Though the people seemed happy and their colours bright, there was still a lot of poverty. Mud huts and shacks were there in plenty, and even the biggest villages had no more permanent structures than brick and corrugated-metal shanties. All the shop signs were hand-lettered - shop after shop in a row, all sharing walls, all facing the road, and all with a small crowd of people at the front, just sitting. It’s strange to see, coming from a big city and having spent the last half-year in busy Europe, to see so many people just doing… nothing. Just sitting there outside a shop, or taking a nap under a tree, or squatting and watching their goats.

The culture=shock hasn’t hit me yet. It will - I can feel it there lurking and waiting to jump out at me - but so far we’ve spent all our time on the truck, high above the locals and zooming past, so none of it is real to me yet. It’s all just remote images flitting past my eyes, and none of them have any connection to me. That will come in time, I guess. I hope? I’m not really sure if I do. I find familiar types of strangers hard enough to be easy among - how will I cope with really strange strangers? I’d be lying if I said it didn’t make me apprehensive.

The neatest thing that happened today was when, early in the afternoon, we saw up ahead in the road a huge crowd of people, completely blocking the road, marching toward us. In the middle of them all was a jeep with a man in a white suit sitting on top, fist raised in the air. We all began to think of bad things a demonstration, civil unrest. But all the people were beautifully dressed in what must have been their finest clothes - no one I know has anything half so nice-looking, certainly. And they were all grinning and laughing like maniacs. A strange riot, if riot it was. They swarmed and swirled around the truck, singing and waving and shouting, all smiling like they’d just won the lottery, and marched off down the road the way we’d come. We all wondered what on earth the special occasion could have been. It must have been something really special, after all. We found out, though, that they do this every week after church gets out - parade down the street shouting with joy. It’s outrageous. I’m still smiling, thinking about it.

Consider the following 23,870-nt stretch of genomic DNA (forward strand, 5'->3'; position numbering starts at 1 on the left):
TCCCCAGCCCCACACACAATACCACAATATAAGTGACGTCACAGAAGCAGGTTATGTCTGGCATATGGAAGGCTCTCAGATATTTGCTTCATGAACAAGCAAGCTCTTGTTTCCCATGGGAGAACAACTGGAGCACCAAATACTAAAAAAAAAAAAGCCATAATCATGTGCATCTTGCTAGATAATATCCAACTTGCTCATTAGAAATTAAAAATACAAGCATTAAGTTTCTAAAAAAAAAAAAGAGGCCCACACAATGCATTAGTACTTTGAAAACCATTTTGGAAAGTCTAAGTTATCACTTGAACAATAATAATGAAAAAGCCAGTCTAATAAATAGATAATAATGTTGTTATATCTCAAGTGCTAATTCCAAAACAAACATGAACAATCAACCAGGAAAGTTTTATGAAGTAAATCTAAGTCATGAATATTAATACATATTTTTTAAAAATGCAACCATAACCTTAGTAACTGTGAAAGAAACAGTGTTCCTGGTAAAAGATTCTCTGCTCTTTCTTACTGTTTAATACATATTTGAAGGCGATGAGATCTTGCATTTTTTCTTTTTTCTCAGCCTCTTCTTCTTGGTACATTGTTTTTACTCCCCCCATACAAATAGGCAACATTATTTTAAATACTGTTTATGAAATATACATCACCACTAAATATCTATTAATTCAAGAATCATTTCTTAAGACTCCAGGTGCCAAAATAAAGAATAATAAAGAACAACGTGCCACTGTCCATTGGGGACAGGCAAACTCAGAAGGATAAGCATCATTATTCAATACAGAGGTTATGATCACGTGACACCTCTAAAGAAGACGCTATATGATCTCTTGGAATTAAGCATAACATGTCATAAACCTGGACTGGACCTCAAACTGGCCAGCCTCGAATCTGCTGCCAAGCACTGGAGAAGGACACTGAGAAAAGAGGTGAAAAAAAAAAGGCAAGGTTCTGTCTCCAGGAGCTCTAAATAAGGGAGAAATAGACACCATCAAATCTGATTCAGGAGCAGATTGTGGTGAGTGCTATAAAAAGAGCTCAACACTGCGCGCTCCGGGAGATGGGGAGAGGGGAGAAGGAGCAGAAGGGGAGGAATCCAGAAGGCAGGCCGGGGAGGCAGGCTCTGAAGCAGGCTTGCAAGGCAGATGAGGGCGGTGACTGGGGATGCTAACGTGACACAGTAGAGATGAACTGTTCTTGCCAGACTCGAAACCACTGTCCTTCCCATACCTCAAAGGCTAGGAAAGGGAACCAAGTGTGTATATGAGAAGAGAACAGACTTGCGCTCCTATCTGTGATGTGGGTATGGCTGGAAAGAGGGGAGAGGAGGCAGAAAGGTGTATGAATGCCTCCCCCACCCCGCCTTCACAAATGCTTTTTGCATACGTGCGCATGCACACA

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Chris Liberty - Dispatches from a Gentleman Adventurer
Being the internal dialog of a vagabond who chased his own tail across five continents for 4 years and 2 days from May 2008 to May 2012, in search of something that never really became clear.